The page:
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NTSB Prelim: David B Lunn Vans RV8

Pilot Intentionally Chose To Leave The Left Fuel Tank Empty Because It Was Drained From Being Repaired

Location: Corona, CA Accident Number: WPR24FA056
Date & Time: December 16, 2023, 11:50 Local Registration: N6948L
Aircraft: David B Lunn Vans RV8 Injuries: 1 Fatal
Flight Conducted Under: Part 91: General aviation - Personal

On December 16, 2023, about 1150 Pacific standard time, a Vans RV-8, N6948L, was substantially damaged when it was involved in an accident near Corona, California. The pilot and passenger were fatally injured. The airplane was operated as a Title 14 Code of Federal Regulations Part 91 personal flight.

The pilot had flown the airplane to Corona on November 13, 2023, for the purpose of having it painted there. The accident flight was the first flight after it was painted. The paint shop required the pilot to disassemble and reassemble the airplane before and after the painting because it was a homebuilt airplane. The pilot intentionally chose to leave the left fuel tank empty because it was drained from being repaired prior to flying the airplane to Corona. The pilot did not refuel the airplane  after it was painted.

Witnesses reported hearing the airplane during the takeoff and remarked that the engine sounded as if was “missing” and producing partial power. A review of the recorded security camera footage at the airport revealed that the airplane came into the frame at 11:49:23 when it was midway down runway 07, (passing by the fuel tanks) showing the wheels had not yet lifted from the surface. The airplane continued down the runway and rotated about 4 seconds later. Based on the distance and time, the airplane’s speed was calculated to be 71 kts at the time of rotation and a sound spectrum analysis revealed that the engine rpm was about 2,500 at that time. The airplane climbed slightly, just passing over a berm at the airport’s perimeter reaching a maximum altitude of about 95 ft above the runway. The estimated ground speed was 58 kts. Thereafter, the airplane descended and made a left turn, disappearing from the frame.

The accident site was located in soft dirt about 3,650 feet from the departure end of runway 25. In character, the terrain was located in a water-runoff and populated with large bushes, trees, tumbleweeds, and discarded trash. The main wreckage, consisting of the engine and remains of the fuselage, came to rest upright under a tree and had burned the terrain in the surrounding 5 to 10 feet. The wreckage was consumed by post-impact fire and a majority of the fuselage, wings and skin panels were charred, with areas of ash and resolidified puddled aluminum. The directional path of the airplanes fuselage was on a magnetic bearing of about 055 degrees. The entire airplane was located at the accident site with the exception of portions of the wheel pants and outboard left wing, which was all found in the debris path.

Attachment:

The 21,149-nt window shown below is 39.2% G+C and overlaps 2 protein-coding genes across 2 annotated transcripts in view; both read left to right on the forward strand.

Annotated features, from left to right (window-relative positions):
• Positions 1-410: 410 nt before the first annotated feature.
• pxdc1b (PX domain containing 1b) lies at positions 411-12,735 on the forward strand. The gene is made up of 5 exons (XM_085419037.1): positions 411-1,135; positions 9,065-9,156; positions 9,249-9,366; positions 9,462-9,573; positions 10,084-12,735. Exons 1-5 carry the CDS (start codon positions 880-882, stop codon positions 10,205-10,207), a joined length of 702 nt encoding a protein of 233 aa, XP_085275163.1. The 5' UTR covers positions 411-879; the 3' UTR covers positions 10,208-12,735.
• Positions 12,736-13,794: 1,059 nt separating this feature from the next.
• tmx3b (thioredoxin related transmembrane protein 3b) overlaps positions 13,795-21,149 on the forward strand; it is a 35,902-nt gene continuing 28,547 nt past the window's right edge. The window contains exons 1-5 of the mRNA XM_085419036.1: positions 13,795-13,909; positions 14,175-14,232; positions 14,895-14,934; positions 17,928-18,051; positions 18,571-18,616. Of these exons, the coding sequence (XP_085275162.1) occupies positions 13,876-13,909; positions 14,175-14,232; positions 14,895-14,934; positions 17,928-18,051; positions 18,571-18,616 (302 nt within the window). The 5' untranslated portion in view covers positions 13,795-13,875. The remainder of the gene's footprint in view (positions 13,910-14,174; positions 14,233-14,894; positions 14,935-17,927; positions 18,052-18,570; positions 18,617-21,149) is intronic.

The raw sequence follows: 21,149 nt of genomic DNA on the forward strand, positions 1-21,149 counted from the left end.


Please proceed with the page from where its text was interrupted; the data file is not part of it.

The first identified points of contact consisted of disrupted concrete and paint transfers on the west side of the flat paved road, making up the far west end of the debris field. The initial impact mark was located between to powerline poles spaced 275 ft apart with numerous powerlines strung between about 30 ft above the ground. The first impact was a groove in the edge of the concreate wall making the lip of the road. There was paint transfers and a pile of paint chips adjacent to the divot, consistent with the left-wing tip. Pieces of grey and white paint chips were scattered in the area as well as large portions of curved plexiglass that were similar in convex and hardware pattern to that of the wingtip-light housing.